Lebanese drug dealers could be weeded out by pharmaceutical companies


Published: 2018-08-10 11:15

Last Updated: 2018-08-10 17:08

Drug dealers will have no access to the new hybrid cannabis harvest. (Shutterstock)
Drug dealers will have no access to the new hybrid cannabis harvest. (Shutterstock)
Roya News Source

Lebanese legislators are still looking into possibly legalizing the cultivation of cannabis, a proposal that has caused major concerns for drug traffickers in eastern Lebanon, seeing as if the proposed bill - submitted by politicians - was to be passed, the traffickers would lose their influence and suffer financial losses.

If the bill is passed, cannabis will be grown in a way that would diminish the plant’s hallucinogenic effects and turn it into a hybrid that it suitable for medical purposes instead.

Drug dealers will not only have no access to the cannabis harvest, but they will have to see it go to pharmaceutical companies, as well.

MP Antoine Habshi proposed changing the type of the plant for medical purposes. He told Asharq Al-Awsat that the proposal submitted late last month “will not legalize drugs in Lebanon, meaning that they will not be available in the markets. Instead, alternative agriculture will be used for medical purposes.”

The bill “will put a final end to the role of drug traffickers,” according to Habshi, who stressed that the current cannabis being planted and trafficked in Lebanon will not be legalized, as they contain high levels of hallucinogenic substances and narcotics, adding that the cultivation process will be closely monitored by pharmaceutical companies according to specific criteria.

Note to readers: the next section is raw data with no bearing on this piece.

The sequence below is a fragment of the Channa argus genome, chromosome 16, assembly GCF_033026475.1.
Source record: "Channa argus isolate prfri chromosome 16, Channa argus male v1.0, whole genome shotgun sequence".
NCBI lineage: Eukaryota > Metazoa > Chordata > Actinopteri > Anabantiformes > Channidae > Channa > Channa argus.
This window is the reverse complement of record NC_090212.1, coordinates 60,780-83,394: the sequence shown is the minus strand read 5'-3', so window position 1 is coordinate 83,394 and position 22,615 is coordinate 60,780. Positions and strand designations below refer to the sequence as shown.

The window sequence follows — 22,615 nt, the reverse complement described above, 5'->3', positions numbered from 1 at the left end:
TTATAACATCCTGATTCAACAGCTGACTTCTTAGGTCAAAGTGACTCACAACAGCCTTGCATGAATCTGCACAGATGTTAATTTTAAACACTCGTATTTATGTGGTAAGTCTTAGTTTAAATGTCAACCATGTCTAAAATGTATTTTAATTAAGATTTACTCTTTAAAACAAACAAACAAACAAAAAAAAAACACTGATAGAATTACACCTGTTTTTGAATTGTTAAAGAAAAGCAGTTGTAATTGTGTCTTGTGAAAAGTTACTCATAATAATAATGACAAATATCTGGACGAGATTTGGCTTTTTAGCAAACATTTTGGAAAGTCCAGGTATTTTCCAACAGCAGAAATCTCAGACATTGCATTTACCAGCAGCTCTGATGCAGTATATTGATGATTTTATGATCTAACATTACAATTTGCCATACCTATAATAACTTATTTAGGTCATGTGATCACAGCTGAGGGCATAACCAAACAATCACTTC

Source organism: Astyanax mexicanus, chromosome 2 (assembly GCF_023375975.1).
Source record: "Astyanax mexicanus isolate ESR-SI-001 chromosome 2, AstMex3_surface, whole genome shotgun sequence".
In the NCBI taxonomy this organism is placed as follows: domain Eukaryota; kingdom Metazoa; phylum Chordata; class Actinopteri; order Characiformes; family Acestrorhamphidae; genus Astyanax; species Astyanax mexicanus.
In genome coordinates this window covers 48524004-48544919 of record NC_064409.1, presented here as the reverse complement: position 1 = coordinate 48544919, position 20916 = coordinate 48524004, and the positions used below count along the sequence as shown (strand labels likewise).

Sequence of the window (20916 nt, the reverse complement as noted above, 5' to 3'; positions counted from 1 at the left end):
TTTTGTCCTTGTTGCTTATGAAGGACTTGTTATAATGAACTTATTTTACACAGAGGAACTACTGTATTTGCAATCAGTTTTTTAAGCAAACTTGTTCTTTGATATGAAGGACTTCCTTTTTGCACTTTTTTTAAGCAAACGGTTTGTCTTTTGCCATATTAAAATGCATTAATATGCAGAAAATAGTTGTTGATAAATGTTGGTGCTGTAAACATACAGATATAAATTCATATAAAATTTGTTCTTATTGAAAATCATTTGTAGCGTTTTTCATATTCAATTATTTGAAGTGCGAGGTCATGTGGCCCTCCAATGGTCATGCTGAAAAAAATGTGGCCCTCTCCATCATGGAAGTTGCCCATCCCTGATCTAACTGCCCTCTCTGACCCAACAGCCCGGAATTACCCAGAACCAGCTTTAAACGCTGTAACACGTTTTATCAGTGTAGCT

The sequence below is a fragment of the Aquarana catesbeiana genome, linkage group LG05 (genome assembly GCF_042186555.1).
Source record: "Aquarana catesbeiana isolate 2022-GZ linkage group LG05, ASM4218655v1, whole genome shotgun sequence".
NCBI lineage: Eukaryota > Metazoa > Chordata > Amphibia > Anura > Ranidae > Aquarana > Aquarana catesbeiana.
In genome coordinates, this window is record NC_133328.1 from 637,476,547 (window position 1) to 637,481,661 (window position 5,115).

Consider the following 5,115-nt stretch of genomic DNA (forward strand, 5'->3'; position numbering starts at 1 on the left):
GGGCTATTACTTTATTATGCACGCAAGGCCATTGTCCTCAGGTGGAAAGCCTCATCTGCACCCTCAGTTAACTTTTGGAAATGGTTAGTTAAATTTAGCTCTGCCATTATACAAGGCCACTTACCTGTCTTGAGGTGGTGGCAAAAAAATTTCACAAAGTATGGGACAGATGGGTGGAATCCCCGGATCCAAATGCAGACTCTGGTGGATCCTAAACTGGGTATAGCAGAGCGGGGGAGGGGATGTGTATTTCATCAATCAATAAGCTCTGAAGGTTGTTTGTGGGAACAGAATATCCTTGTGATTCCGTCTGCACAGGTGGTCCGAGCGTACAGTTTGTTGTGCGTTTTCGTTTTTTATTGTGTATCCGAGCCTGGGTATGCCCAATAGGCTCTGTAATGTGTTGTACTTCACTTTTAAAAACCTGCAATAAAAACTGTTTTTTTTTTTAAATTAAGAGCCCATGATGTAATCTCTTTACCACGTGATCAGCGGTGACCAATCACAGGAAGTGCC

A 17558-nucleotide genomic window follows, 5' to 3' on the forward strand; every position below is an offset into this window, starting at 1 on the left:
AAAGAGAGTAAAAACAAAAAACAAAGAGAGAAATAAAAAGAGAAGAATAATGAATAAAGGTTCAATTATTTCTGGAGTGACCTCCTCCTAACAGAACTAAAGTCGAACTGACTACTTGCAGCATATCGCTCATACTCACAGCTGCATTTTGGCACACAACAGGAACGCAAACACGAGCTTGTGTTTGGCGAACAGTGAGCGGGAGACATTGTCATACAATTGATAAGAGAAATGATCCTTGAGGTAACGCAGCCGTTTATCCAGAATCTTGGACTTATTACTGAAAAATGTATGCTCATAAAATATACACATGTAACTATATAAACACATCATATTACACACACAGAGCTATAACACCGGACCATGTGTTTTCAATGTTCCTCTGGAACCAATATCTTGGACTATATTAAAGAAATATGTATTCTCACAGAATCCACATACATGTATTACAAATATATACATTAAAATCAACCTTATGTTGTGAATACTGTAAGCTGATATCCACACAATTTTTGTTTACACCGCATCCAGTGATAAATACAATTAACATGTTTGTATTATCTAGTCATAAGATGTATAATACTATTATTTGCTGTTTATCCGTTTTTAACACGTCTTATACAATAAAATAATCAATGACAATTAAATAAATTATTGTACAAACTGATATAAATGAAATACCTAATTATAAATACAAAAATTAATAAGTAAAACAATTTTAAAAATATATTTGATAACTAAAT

Not everyone is on board with the proposed idea.

MP Walid Sukkarieh, member of the Baalbek-Hermel parliamentary bloc, told Asharq Al-Awsat: “I have a personal opinion on this subject apart from that of the bloc. I am against the cultivation of anything called drugs, for the simple reason that we have no controls in Lebanon; but if things go towards legislation, I will not stand in the way.”

The idea to legalize cannabis cultivation in Lebanon emerged last month, with the agenda of developing the northern Bekaa region, where the plant is currently grown.

In 2013, around 400,000 square meters were cultivated in the Bekaa region in cooperation with farmers, as part of an number of experiments carried out by international organizations. The experiments harvested positive results, after showing that the quality of the cannabis they grew for medical purposes was up to their standards.

The experiments resulted in this proposal: the establishment of five manufacturing units, each of them capable of securing 300 jobs.